* 7 Scientific Reasons a Zombie Outbreak Would Fail (Quickly): "Zombies are dead meat. No arguing that; it's their one defining characteristic. But everybody focuses on that "dead" part like it's such a huge deal. They often forget about the meat. Do you know what else is dead meat? Steak, hamburger, possibly even that red grease mush inside of Taco Bell food." Via CRACKED

* LARRY COHEN's 1982 B-movie gem Q: THE WINGED SERPENT is now available on DVD and Blu-ray. Come for the human sacrifices! Stay for the giant lizard monster! Via Amazon.

* Director UWE BOLL wants your money to make a sequel to POSTAL. Please don't give it to him. Via Kickstarter.

* A new trailer for CARRIE, the third adaptation of STEPHEN KING's 1974 novel, leaves little to the imagination. Should I live to see my 80th birthday, I calculate I'll have seen CARRIE remade a total of six times.

* ONLY LOVERS LEFT ALIVE, a romance/psychodrama about two vampires, sounds like it could be an interesting flick. It stars TOM HIDDLESTON, TILDA SWINTON, JOHN HURT and ANTON YELCHIN, who are all awesome. Unfortunately, the movie is directed by JIM JARMUSCH, who I pretty much hate. The guy can cast the hell out of a movie but, as a storyteller, he seems to be trapped in his junior year of film school. ONLY LOVERS LEFT ALIVE doesn't have a release date nailed down here in the U.S. (which screams VOD) or even an official website. Here's a review from The Hollywood Reporter about the film's screening at Cannes, which will have to suffice for now.


THE FLIP SIDE takes a closer look at the Blue Whale's jukebox


BIG FINISH has released cast and story details for its next DARK SHADOWS audiodrama. Titled THE FLIP SIDE, the episode stars original DS cast members NANCY BARRETT, KATHRYN LEIGH SCOTT, and LISA RICHARDS. Here's a quick synopsis:
"Carolyn Stoddard is lost. Widowed at an early age, she's the lonely rich girl, drinking her life away as her friends grow up and move on. But Carolyn's life is about to change. Because Carolyn is about to be given a set of choices. And those choices will determine whether she is allowed to live or die. It's closing time at the Blue Whale but for Carolyn Stoddard the night is far from over. It's time to face the music..."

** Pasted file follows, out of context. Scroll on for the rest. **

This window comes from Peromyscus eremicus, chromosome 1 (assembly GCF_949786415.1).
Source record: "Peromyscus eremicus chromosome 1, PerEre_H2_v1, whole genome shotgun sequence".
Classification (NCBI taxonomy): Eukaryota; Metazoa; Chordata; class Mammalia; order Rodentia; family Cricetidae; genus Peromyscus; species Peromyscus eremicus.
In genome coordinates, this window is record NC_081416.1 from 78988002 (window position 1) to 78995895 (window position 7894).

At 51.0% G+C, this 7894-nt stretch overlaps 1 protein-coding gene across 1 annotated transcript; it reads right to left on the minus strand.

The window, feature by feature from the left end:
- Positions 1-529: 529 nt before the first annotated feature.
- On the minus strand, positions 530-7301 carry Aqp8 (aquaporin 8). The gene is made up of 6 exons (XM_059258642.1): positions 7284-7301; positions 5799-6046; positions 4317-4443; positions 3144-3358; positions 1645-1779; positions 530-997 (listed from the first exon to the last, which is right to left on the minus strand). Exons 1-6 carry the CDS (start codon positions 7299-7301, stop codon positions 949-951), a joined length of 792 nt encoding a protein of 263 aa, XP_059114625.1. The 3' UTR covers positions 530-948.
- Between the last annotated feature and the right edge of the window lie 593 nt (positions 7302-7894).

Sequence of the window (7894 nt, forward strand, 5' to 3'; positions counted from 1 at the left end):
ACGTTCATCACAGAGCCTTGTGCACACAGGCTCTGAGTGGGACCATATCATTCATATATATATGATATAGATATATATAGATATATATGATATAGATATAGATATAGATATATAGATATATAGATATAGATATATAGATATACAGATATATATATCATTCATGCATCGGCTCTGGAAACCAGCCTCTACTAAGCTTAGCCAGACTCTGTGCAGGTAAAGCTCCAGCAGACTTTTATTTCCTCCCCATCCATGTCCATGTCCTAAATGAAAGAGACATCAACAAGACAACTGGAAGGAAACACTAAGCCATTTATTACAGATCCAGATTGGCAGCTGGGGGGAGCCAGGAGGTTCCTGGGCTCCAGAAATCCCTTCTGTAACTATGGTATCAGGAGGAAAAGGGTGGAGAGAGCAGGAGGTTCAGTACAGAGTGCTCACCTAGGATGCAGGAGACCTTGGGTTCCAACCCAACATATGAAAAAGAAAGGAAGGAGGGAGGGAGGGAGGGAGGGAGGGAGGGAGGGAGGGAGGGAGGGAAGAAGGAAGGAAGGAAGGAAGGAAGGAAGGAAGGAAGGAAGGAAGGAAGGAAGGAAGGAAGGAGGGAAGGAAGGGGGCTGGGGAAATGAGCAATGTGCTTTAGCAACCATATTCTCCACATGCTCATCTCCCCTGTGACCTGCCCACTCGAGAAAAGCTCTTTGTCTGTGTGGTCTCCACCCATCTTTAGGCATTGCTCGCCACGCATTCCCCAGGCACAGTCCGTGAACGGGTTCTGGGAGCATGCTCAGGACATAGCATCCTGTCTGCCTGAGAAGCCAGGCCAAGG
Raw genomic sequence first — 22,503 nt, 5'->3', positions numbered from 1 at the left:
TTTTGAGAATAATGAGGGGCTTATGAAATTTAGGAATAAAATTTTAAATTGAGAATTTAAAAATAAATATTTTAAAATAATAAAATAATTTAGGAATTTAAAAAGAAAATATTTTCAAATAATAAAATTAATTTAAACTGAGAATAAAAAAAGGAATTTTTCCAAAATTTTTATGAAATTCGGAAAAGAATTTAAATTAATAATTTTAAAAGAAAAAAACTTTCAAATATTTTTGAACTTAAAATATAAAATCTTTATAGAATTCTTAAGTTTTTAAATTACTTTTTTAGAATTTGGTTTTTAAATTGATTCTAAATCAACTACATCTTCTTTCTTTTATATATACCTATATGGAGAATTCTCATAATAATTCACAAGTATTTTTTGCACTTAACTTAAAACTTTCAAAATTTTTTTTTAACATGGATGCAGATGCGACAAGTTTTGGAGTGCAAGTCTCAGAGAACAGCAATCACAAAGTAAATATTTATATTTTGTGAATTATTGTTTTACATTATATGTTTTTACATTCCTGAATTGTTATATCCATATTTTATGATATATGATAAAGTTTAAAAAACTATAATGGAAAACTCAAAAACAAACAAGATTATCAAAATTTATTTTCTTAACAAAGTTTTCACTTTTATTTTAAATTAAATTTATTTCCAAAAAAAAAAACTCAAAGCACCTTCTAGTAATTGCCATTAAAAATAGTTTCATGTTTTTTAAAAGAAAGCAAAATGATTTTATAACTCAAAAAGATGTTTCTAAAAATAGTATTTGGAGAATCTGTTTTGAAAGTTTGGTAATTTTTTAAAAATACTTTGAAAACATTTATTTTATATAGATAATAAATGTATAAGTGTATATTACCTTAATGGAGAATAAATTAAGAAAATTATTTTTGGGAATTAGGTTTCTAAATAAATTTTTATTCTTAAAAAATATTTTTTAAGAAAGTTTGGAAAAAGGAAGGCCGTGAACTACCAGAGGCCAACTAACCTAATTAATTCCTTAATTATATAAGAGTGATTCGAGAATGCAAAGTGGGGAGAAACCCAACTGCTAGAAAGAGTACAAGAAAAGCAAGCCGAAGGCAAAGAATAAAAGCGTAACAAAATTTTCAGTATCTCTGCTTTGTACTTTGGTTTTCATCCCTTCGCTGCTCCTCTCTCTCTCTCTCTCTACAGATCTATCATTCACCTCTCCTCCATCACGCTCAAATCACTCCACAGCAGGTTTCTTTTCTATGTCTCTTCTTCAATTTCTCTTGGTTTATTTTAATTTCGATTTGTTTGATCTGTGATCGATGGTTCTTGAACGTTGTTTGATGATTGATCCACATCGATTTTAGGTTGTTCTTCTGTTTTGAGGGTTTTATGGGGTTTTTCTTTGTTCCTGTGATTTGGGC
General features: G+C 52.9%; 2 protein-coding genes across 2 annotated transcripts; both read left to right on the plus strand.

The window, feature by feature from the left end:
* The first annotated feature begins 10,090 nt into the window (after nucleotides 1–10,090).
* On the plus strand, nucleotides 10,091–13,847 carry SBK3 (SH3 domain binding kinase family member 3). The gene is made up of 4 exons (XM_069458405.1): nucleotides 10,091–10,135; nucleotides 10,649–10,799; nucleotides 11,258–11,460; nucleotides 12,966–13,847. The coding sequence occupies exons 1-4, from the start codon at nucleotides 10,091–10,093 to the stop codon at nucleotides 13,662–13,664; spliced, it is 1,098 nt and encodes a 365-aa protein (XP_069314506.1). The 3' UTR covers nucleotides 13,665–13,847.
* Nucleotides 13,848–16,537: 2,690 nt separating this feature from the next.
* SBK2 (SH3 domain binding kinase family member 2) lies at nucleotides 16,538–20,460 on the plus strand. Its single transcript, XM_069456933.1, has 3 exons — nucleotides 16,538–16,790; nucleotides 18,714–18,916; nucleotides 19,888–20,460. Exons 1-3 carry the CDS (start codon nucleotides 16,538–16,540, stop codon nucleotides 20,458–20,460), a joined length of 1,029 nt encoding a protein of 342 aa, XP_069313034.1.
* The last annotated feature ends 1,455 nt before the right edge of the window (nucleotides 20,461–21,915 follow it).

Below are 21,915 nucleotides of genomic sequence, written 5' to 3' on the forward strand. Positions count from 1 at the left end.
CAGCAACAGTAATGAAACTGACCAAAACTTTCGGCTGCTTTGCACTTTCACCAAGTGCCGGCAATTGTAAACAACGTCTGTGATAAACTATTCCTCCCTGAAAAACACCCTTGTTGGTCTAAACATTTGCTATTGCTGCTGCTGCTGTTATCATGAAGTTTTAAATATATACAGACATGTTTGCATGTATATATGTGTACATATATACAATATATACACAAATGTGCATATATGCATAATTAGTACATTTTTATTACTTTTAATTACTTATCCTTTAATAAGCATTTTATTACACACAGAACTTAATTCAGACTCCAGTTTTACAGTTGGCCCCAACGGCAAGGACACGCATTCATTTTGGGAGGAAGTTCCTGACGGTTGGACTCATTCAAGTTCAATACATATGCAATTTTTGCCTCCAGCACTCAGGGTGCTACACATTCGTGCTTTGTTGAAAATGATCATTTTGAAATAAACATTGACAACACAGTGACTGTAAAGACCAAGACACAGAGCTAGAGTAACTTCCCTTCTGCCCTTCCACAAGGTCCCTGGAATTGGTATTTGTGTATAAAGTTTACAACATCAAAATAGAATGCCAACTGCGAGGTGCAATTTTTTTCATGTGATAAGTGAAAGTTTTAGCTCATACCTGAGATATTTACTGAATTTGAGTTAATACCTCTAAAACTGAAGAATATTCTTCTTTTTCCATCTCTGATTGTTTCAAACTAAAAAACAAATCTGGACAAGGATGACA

The story, which focuses on the character of Carolyn Stoddard, was written by CODY QUIJANO-SCHELL, an author new to Big Finish.

“I'm a huge DARK SHADOWS fan and I love Carolyn,” says Quijano-Schell. “She's a whirlwind of a character. She transitions from being sweet and vulnerable to being a monstrous brat… often in the same scene. The moment she first appeared dancing in the Blue Whale is the exact moment I fell in love with Dark Shadows. The original instrumental pop music composed by ROBERT COBERT is phenomenal. The tracks gave scenes set in the Blue Whale such a distinctive texture. That’s why I was so excited to hear there would be a new original song written just to accompany my script!”

The story features a specially composed song by singer-songwriter SEAN McGHEE – one half of the band ARTMAGIC, with RICHARD OAKES from SUEDE, and shortly to go on tour with the legend that is Alison Moyet. “Sean's a very old friend, and an experienced songwriter and producer,” says co-producer David Darlington, “and when I saw that there was scope in The Flip Side for a specially-composed song, I knew that rather than bashing my own head against walls for days on end trying to come up with singable melodies and lyrics, I could get him to write it to order!”

“I don't usually write period pieces, but the chance to compose an imaginary 1970s radio hit for a ghost story was too much to resist,” says Sean. “I located my inner Carole King for the music and kept the lyrics close to the spirit of Cody's excellent script, and the result is a song called The Better Side. It's quite unlike anything I've done before... but that's part of the fun.”

Visit BIG FINISH for more details, and to hear a trailer for the upcoming episode. A full interview with Sean McGhee about his involvement in DARK SHADOWS can be found at

AFTER SHADOWS: Kathryn Leigh Scott and STAR TREK


There's a difference between the best episode of a show and the best representation of a show.  STAR TREK is not a series about hanging out in a 1930's soup kitchen, but that's much of what happens in one its most beloved episodes.  Still, if someone asked me about he essence of STAR TREK, I'd have to turn them to something like "Return of the Archons."  Misguided society?  Check. Led by a supercomputer?  Check.  Gets driven crazy by Captain Kirk. Done!